Mosley: The Eagles want to get Westbrook at least 25 touches Sunday -- and that's a conservative estimate. He banged away at the Giants' defensive line for 33 carries in that December game. Reid blamed the uncharacteristic game plan on high winds inside Giants Stadium, and I'm sure some Eagles fans are hoping for similar conditions. But both of these teams are used to playing in the elements. It will come down to which team makes the fewest mistakes.

Both quarterbacks do a nice job of limiting their mistakes, although Manning has the edge in that category. And one last thing: This game could come down to a special-teams play. The Giants blocked a David Akers field goal and returned it for a touchdown in the last game. And keep your eye on DeSean Jackson in the return game. The rookie was a huge part of Sunday's win over the Vikings. If Jeff Feagles outkicks his coverage or if the unit allows any type of seam, Jackson will make them pay. The Eagles have the edge on special teams because of Jackson.

How long will it take Andy Reid to abandon the run?

Mosley: Reid at least made a good-faith effort to run the ball against the Vikings. And though the Eagles didn't have a lot of success on the ground, it allowed them to help control clock and keep Adrian Peterson off the field. In the Eagles' nine wins, running back Brian Westbrook has averaged 18.9 attempts and nearly 80 yards per game. He's averaged 4.2 yards per carry and picked up six rushing touchdowns. In the team's six losses (and the tie), Westbrook barely averaged over three yards per carry. And Reid only called 13 runs a game in those losses. It seems pretty simple that more attempts seem to translate to more success, but Reid's a stubborn man. Still, I think he'll be smart enough to stay with the running game in the frigid Meadowlands on Sunday.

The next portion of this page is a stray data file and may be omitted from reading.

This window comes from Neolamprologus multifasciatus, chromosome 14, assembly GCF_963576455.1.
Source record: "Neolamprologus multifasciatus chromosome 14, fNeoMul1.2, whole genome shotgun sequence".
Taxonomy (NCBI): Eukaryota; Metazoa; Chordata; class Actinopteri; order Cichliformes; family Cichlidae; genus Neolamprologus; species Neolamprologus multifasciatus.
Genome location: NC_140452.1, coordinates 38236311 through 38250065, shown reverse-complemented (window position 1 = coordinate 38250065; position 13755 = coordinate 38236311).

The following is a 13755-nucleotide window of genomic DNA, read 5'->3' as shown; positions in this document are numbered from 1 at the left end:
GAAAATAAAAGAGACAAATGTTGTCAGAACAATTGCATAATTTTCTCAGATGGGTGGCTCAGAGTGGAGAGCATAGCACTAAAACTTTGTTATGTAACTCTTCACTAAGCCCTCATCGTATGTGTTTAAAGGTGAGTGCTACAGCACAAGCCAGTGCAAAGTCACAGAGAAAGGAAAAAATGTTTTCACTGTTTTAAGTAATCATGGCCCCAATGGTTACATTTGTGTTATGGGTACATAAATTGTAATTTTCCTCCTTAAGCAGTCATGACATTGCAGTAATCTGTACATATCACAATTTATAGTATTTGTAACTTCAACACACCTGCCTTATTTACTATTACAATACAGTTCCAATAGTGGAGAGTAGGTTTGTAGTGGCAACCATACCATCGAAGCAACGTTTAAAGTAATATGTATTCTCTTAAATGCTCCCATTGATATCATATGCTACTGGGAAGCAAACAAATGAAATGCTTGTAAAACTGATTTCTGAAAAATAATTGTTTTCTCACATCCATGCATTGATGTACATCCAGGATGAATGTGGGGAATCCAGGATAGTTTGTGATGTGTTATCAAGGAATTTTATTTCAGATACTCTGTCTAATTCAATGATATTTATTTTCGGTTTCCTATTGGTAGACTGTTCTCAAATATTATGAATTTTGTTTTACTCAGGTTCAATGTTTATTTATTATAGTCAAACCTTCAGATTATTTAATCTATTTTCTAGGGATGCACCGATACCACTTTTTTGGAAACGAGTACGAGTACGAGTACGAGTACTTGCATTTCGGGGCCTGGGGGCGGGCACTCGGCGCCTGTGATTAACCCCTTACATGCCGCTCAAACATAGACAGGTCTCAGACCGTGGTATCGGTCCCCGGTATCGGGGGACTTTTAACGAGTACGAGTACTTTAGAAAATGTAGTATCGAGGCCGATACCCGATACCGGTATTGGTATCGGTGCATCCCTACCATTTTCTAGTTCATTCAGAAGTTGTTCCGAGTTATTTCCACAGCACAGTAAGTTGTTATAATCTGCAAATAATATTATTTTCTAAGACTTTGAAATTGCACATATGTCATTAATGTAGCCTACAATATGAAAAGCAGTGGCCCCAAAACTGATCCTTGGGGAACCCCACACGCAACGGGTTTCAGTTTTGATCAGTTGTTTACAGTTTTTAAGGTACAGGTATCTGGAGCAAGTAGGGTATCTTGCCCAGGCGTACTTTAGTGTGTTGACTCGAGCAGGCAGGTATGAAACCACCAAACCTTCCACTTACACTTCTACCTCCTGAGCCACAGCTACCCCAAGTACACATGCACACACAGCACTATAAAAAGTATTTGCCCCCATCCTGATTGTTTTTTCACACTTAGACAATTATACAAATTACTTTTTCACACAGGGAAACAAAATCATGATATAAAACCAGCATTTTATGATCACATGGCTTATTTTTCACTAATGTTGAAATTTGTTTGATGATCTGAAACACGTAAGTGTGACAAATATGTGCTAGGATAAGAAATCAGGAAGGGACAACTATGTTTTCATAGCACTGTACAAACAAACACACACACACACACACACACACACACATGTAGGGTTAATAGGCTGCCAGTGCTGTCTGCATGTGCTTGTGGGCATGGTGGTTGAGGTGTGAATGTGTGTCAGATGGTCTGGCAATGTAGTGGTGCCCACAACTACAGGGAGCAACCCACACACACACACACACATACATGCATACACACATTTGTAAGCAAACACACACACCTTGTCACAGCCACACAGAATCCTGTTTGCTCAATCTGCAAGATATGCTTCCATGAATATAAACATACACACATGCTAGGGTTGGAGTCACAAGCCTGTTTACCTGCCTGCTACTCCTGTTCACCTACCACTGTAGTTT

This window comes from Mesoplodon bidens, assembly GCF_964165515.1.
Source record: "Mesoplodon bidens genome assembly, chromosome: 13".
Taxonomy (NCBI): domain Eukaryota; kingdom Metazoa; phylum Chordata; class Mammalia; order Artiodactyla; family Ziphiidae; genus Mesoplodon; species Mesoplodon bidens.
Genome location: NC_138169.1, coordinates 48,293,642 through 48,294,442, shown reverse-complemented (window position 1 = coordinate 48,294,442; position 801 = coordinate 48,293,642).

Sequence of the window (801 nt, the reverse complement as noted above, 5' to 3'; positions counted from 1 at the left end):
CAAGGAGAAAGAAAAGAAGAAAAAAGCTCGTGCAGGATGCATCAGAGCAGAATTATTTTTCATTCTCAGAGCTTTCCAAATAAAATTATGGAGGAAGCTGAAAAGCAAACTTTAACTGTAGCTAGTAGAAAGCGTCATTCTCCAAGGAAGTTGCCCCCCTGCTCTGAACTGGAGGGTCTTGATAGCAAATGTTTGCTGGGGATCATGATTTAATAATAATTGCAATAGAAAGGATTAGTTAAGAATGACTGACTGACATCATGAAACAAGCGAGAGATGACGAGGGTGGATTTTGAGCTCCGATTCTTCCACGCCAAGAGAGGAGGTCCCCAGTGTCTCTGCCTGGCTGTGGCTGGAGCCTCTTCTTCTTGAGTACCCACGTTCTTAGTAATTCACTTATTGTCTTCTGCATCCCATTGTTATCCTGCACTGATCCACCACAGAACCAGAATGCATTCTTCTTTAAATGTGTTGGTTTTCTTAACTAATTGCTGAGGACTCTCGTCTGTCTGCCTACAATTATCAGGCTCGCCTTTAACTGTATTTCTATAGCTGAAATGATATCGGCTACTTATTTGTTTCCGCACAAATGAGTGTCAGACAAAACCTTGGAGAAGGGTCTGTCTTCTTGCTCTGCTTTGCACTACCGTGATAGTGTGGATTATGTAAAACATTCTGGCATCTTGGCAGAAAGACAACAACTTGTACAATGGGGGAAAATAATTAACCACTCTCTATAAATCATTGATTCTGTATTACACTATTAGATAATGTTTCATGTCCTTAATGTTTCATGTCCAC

Matt Mosley: It's hilarious that people now think Reid's found religion in running the ball. He's still going to end up throwing the ball about 65 percent of the time. In the West Coast offense, he thinks you should aim for a 60-40 pass-to-rush ratio, but that's not Reid. The funny thing is that Reid admitted in an interview with the Philadelphia Inquirer last week that he used to become frustrated as an offensive lineman at BYU when Lavell Edwards refused to run the ball. Now, he's the one causing the frustration. The criticism is that Reid abandons the run if the first three carries or so don't yield any significant yardage. That's actually a fair criticism. But in the Meadowlands last month, Westbrook gained nine yards on his first eight carries. Reid stuck with him and he ended up with 133 yards on 33 carries. Will Reid have that type of patience Sunday? Well, a lot of it will depend on what the wind is doing.

I encourage you to join the debate in the comments section. I'll be in there a little later.